There are many different kinds of products that bear the various Fair Trade labels. Most of them are agricultural goods, such as coffee, tea, chocolate, herbs and spices, sugar, flowers, and produce, such as bananas and mangoes. However, both Fair Trade USA and Fairtrade International certify some manufactured products as well, including clothing, wine, and sports balls. Here’s a closer look at some of the most common Fair Trade Products (and where they’re sold) to help you form more socially responsible eating and drinking habits.

fair trade coffee


The Fair Trade movement first started with coffee, and coffee remains the most important Fair Trade product today. A 2012 report from Fairtrade International says it sold 88,000 tons of Fair Trade coffee worldwide in 2010 – about 1% of the world’s entire coffee crop. The United States and Canada account for a large share of these sales – according to Fair Trade USA, these countries imported 163 million pounds (81,500 tons) of Fair Trade coffee in 2012.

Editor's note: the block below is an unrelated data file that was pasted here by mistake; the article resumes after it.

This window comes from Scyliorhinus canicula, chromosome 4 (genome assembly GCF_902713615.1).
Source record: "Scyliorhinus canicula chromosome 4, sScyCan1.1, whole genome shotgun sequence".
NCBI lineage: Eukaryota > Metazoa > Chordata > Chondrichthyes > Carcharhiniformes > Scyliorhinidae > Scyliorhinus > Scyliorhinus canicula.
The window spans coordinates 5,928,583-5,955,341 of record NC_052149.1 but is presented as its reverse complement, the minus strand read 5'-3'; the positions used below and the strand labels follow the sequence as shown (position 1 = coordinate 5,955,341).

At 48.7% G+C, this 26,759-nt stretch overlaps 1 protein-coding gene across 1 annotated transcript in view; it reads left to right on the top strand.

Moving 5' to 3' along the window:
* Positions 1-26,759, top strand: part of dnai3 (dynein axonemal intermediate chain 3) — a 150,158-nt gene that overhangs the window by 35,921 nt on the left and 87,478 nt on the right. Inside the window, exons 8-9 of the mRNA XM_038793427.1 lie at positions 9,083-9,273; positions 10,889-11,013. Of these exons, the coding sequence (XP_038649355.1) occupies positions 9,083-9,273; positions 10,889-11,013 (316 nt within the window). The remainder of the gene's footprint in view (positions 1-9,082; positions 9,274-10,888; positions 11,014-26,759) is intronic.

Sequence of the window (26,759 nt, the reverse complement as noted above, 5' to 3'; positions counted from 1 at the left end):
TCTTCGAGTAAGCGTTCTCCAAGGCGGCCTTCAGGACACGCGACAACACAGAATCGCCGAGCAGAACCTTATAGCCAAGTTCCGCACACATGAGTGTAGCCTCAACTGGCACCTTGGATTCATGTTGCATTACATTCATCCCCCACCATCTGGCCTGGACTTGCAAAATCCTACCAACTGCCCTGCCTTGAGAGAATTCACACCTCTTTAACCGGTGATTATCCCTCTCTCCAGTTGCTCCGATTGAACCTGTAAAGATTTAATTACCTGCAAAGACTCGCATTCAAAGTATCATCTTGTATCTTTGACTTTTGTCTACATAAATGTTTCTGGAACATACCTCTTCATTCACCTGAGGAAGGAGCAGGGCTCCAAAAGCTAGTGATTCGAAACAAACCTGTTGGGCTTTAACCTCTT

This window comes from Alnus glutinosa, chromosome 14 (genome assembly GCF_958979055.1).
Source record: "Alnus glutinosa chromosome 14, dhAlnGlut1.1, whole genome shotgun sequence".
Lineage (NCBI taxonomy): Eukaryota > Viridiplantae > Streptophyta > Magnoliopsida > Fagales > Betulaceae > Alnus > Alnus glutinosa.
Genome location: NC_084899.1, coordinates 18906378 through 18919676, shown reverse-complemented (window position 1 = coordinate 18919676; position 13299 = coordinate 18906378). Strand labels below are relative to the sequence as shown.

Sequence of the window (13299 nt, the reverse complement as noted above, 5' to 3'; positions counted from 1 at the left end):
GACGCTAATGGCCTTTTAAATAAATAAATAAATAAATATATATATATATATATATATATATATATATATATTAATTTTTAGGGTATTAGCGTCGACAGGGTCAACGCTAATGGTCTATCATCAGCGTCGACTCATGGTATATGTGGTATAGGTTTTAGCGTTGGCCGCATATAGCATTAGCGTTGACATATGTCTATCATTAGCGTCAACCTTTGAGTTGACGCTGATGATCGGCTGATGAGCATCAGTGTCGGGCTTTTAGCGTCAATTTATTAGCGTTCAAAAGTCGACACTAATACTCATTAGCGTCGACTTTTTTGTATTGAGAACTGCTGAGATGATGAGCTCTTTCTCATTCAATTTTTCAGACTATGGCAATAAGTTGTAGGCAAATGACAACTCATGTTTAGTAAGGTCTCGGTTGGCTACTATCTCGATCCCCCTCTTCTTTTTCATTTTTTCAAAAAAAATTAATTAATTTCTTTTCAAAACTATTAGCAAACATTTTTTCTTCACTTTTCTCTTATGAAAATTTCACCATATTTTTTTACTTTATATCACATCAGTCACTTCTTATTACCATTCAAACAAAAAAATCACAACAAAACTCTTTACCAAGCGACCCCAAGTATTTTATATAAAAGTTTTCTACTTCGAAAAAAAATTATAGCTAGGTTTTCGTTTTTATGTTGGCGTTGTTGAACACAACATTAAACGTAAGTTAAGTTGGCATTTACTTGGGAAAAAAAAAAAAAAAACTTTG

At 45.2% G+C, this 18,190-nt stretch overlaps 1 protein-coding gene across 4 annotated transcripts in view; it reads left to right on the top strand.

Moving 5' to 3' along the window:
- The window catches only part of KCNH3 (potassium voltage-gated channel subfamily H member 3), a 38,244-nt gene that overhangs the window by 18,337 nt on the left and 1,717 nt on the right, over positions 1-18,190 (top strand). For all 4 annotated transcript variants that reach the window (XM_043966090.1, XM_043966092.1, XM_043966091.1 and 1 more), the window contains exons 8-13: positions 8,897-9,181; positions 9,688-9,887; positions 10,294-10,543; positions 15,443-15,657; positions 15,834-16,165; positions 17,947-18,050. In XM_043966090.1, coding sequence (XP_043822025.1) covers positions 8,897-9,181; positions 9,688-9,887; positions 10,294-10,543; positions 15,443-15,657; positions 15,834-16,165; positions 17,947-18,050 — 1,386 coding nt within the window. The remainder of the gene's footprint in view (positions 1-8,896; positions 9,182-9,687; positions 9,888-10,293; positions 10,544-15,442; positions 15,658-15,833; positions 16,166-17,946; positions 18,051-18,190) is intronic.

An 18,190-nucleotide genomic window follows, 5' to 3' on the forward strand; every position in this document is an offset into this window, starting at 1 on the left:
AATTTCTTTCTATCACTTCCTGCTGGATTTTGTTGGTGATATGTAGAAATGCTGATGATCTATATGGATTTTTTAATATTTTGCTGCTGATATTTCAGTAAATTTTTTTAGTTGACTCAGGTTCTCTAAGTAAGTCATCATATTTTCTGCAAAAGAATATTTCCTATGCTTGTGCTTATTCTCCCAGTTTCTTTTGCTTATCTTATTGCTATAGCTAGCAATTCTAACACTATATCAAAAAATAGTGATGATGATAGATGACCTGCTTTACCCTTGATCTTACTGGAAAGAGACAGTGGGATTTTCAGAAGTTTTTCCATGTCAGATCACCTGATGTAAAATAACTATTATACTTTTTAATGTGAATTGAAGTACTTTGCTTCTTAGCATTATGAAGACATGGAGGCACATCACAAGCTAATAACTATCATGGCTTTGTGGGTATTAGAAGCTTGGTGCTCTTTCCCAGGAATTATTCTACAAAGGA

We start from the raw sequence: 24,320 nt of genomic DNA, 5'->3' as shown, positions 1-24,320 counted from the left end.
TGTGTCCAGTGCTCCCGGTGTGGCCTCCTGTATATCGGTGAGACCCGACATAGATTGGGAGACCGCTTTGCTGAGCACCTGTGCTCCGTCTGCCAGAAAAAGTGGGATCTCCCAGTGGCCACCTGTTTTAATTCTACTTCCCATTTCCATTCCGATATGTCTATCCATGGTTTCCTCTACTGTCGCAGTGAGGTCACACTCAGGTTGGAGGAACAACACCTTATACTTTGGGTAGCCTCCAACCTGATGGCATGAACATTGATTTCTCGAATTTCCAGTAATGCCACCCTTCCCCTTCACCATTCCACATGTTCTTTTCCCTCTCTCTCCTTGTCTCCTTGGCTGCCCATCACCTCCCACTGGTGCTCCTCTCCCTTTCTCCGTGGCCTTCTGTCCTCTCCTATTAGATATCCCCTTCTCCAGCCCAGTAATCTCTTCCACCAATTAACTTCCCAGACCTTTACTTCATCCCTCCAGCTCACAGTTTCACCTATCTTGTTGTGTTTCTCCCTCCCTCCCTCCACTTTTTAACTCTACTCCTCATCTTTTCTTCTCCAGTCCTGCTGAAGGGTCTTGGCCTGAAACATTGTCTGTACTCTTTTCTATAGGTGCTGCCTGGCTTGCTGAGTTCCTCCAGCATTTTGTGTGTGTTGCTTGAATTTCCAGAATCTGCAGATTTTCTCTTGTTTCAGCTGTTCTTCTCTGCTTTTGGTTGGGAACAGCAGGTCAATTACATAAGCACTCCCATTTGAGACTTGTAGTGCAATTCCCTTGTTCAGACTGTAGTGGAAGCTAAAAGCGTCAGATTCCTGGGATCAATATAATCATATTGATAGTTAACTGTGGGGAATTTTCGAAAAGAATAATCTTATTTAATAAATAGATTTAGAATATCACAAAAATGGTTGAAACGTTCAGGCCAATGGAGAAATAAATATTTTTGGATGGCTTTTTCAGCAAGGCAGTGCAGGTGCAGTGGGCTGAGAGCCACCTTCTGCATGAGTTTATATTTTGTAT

Major sellers of Fair Trade coffee include:

  • Green Mountain Coffee is a Vermont-based roaster owned by Keurig.
  • Allegro Coffee is a Colorado roaster and coffeehouse that sells its coffees online.
  • Equal Exchange is a worker cooperative that has dealt in Fair Trade coffee since 1991.
  • Starbucks sells some Fair Trade coffees in its stores, along with other “ethically sourced” beans.
  • Dunkin’ Donuts uses Fair Trade Certified espresso beans in all its espresso drinks.


Most of the world’s cocoa comes from African countries, particularly Côte d’Ivoire (Ivory Coast), where child labor and slave labor are widespread. By buying Fair Trade cocoa and chocolate, conscientious consumers can be sure their money doesn’t support these abuses of human rights.

Fair Trade cocoa comes from many countries, including Bolivia, Cote d’Ivoire, Ghana, Haiti, Honduras, India, Nicaragua, Peru, and Sri Lanka. It’s used in a variety of products, both organic and conventional, including chocolate bars, hot chocolate mix, and ice cream.

Companies that use some or all Fair Trade cocoa in their products include:

  • Ben & Jerry’s uses Fair Trade ingredients in all its ice cream flavors.
  • Cadbury uses Faitrade International cocoa in its Dairy Milk Chocolate products.
  • Chocolove is a chocolate company that sources all its chocolate sustainably and makes three bars that are both Fair Trade and organic.